When Modernism Met the Potter’s Wheel
CHICAGO CERAMIST EUGENE DEUTCH FOUND BEAUTY AND JOY IN THE “MODEST SIMPLICITY” OF CLAY
It’s hard to remember now the sheer joy of encountering handmade objects in the postwar years, when uniqueness and irregularity were so often undervalued. In Chicago, Eugene Deutch was a master potter of useful and classically modern bowls, lamps, plates, tumblers, vases, and pitchers, bucking the trend toward industrial mass production. Though he made pottery in large quantities and though there is continuous variety and experimentation in his work, his ceramics have a distinct style—rugged, tactile, and respectful of material, tradition, and function.
In his studio he was in charge of the entire production process, beginning with the selection of clays from Kentucky, New Jersey, Missouri, and Tennessee, which he churned in a pug mill adapted from a farmer’s feed grinder. He threw thickly potted shapes on a hand-built kick wheel, sometimes carving them as a sculptor, and he applied a wide range of vibrant glazes in earth colors such as gunmetal, cream, rust, granite gray, and chocolate, contrasted by luminous cobalt blue, aqua, gold, turquoise, and moss green. During World War II, he made ceramic cones for military airplanes and was able to acquire uranium for his glazes, expanding the colors to bright oranges and yellows that even today show up hot on a Geiger counter. He lamented that after the war and the explosions of atomic bombs, the mineral became unavailable.
Deutch created his own plaster molds for slip-casting biomorphic forms that complemented the shell-shaped chairs and kidney tables furnishing the architectural designs of the day. He was conscious of the challenge of fitting modern ceramics into informal and irregular living spaces. In his only published article, “Form in Ceramics,” he presented his thoughts in a charming way, “Often our free forms are off-round, and many times they have constant movements which make heavy clay jumpy.”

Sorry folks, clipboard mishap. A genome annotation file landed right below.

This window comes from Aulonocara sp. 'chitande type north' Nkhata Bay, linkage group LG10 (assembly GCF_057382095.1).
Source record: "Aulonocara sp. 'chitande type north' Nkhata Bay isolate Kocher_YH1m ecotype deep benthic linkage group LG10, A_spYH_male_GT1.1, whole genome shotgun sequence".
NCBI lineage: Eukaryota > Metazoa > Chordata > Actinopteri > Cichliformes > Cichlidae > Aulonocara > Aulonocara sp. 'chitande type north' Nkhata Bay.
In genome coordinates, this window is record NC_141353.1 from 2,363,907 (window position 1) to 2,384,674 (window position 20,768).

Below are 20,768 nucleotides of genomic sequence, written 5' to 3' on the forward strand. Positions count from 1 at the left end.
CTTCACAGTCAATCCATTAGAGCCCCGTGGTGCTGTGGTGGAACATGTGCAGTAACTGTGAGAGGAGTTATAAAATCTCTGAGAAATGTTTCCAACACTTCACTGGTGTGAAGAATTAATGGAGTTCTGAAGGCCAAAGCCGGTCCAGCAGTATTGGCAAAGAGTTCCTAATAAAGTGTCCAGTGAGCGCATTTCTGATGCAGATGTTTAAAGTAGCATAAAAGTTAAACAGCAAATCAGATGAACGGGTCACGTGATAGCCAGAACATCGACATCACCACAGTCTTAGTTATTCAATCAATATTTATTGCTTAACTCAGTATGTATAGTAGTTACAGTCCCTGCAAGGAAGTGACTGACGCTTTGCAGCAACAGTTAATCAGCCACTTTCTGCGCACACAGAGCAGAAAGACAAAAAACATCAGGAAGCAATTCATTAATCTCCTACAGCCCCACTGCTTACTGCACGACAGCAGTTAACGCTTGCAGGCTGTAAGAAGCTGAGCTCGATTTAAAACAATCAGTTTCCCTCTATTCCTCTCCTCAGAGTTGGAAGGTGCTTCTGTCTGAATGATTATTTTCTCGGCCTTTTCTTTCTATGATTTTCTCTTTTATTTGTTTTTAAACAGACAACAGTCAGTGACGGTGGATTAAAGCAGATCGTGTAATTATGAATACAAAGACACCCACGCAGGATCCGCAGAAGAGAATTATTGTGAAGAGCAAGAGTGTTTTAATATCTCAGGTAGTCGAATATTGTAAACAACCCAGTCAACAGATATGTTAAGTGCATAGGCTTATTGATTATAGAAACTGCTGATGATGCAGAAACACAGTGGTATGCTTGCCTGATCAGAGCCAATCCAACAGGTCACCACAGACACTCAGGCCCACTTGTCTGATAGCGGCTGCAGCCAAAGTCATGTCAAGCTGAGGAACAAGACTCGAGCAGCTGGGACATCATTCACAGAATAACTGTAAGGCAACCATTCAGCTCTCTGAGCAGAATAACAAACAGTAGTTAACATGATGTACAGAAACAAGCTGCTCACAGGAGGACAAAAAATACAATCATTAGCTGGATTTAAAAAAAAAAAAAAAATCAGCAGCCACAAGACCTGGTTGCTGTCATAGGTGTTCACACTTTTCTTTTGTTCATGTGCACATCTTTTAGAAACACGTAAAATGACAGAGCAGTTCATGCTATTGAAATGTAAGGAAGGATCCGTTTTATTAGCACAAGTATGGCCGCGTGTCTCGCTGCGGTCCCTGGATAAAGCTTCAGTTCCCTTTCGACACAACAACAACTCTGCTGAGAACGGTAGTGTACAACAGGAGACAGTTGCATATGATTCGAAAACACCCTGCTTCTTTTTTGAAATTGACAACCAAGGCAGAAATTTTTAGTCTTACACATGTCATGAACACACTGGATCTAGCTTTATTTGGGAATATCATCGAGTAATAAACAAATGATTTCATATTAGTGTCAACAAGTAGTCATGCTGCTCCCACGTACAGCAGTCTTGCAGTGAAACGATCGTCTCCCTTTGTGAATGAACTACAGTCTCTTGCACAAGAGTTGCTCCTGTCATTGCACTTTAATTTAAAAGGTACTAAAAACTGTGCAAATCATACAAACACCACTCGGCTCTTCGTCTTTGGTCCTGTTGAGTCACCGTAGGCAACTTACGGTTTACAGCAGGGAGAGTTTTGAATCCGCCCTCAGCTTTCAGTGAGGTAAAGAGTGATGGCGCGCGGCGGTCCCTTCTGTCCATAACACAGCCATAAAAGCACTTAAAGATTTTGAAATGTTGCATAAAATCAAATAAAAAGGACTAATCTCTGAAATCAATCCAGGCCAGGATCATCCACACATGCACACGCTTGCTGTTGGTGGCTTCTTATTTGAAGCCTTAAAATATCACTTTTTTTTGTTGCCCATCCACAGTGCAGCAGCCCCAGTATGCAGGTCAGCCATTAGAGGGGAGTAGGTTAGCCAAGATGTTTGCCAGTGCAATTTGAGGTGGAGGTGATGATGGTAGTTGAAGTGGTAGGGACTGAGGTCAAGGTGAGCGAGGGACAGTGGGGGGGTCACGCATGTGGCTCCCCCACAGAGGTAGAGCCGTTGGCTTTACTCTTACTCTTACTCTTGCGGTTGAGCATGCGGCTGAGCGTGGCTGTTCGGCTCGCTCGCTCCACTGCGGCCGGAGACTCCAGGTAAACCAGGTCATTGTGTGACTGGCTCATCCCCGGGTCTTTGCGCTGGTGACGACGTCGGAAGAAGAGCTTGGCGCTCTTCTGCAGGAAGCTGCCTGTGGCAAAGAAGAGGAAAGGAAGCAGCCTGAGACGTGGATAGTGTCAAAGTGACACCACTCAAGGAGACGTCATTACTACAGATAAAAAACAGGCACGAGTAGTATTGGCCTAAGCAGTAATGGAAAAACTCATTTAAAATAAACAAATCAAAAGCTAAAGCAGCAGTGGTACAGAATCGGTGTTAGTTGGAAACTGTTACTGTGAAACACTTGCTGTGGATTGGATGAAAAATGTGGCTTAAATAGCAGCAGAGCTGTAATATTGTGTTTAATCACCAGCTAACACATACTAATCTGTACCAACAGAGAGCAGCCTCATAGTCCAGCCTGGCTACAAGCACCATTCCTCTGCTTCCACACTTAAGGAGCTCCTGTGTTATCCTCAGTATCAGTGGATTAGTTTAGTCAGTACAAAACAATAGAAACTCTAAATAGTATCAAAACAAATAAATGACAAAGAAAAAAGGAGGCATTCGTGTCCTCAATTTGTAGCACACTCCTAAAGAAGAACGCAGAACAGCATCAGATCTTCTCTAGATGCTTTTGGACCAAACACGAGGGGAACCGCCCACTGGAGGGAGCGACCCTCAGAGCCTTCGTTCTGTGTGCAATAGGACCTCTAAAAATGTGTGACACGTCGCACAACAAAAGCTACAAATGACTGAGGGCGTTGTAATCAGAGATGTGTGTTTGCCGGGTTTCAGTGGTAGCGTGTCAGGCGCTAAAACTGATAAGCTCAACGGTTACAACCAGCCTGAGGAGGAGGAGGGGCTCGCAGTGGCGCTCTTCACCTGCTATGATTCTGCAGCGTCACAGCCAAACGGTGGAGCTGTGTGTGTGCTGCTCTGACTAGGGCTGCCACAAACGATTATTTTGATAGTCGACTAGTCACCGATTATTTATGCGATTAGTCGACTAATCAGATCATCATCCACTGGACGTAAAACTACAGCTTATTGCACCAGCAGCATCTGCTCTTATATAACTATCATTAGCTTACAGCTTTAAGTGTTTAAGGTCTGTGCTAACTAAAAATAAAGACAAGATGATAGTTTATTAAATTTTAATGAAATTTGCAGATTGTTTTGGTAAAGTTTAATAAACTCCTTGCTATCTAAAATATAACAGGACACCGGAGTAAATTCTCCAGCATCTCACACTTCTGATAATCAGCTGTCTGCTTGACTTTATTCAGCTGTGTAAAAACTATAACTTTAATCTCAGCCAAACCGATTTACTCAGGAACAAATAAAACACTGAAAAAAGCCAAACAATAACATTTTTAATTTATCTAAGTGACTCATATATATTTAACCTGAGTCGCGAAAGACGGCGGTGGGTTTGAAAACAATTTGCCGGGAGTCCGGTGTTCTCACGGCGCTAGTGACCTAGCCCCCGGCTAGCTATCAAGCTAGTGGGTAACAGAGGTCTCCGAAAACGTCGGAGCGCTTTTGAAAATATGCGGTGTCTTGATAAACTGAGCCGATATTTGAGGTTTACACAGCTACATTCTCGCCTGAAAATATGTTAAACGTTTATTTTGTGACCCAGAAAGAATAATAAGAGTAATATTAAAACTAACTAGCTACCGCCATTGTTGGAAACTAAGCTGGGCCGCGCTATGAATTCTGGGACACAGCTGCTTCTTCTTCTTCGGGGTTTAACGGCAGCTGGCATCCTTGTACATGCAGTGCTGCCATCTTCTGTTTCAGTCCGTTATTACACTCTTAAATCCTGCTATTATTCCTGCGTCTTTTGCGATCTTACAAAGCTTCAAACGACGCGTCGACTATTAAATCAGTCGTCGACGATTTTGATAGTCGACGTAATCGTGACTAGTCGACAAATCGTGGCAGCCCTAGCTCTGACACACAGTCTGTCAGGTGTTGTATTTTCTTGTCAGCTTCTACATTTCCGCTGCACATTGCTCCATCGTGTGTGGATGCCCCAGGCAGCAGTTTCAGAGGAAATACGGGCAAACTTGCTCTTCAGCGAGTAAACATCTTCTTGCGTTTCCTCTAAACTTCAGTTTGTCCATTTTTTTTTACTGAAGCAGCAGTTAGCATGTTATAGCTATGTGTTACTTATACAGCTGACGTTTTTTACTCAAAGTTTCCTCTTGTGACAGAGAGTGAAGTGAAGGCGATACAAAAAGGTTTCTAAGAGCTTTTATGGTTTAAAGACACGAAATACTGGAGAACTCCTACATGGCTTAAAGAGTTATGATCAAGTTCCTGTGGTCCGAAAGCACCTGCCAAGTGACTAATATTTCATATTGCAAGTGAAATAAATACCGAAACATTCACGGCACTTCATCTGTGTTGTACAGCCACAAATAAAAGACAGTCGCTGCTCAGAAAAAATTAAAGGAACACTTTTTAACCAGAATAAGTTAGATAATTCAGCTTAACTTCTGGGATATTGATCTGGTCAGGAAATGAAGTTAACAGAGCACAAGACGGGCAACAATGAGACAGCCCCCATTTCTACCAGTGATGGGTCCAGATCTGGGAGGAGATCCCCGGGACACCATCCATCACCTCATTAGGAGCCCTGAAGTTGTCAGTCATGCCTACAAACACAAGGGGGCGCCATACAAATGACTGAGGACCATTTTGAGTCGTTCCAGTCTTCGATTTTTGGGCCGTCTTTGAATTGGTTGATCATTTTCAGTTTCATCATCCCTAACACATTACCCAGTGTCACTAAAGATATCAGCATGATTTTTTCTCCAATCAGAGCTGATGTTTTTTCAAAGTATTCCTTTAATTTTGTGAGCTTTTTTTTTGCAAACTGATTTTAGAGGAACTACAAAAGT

Deutch believed in the need to respect both the materiality of the clay and its “modest simplicity,” a philosophy that fit his dynamic but gentle personality. Like Bernard Leach and Shoji Hamada, who set up their famous studio at St. Ives, Cornwall, he was convinced that pottery should fuse art and design through an understanding of basic and universal principles: “Nature has created forms through evolutions, growth, and adaptations.” But Deutch’s character was more congenial than austere, and this led him in many directions outside his atelier. He played tennis, enjoyed chamber music, and was known for his legendary recipe for potatoes and eggs baked with paprika in sour cream and butter.
As an artist his influences were complex. He was born in 1904 into a working-class Jewish family in Budapest, a city with a tradition of folk pottery and ceramic decorative work. During his teenage years, he learned the trades of carpentry, cabinetmaking, and woodcarving. In 1923 he went to work in France, making his living as a carpenter in the factories on the French-German border and later in Paris, where he took classes in various crafts and sculpture. He was well aware of modern ideas about applied art and its relationship to folk art and architecture, factory production, and the problem of ornamentation, writing later: “In ceramics form has been misunderstood, and often completely forgotten, for the sake of decorative, surface expression.” In Paris he became friends with Constantin Brancusi, whose spirituality and thoughts about differentiating the essential from the ephemeral must have galvanized his own.
In 1927 Deutch arrived in Chicago, joining his brother Alfred, an artist who had a business specializing in handicrafts such as ceramics, wood inlays, and painted fabrics. Another brother Stephen, a photographer and sculptor, came to Chicago in the 1930s following Alfred’s death. Chicago was a crucible for broad and competing cultural ideas; the city had been one of the centers of the arts and crafts movement, and Frank Lloyd Wright had made his famous “The Art and Craft of the Machine” speech there, predicting that the machine age would bring simplicity and precision to works of art and alleviate the hardship of menial labor. But Deutch, who took classes at the Art Institute, was moving in the other direction, toward the model of the potter-artist whose handcraftsmanship would result in work that was responsive to “the inner needs of the material.” In 1934 he opened his own studio on Kilbourn Street, a year later moving his workshop to 923 North LaSalle Street, a garage off an alleyway where he made ceramic bowls, lamps, and pots as well as sculptural objects. Two of his pieces—a double vase pot and Nude, a terra-cotta figure—were selected for the prestigious Ceramic National exhibition in Syracuse, New York, in 1937.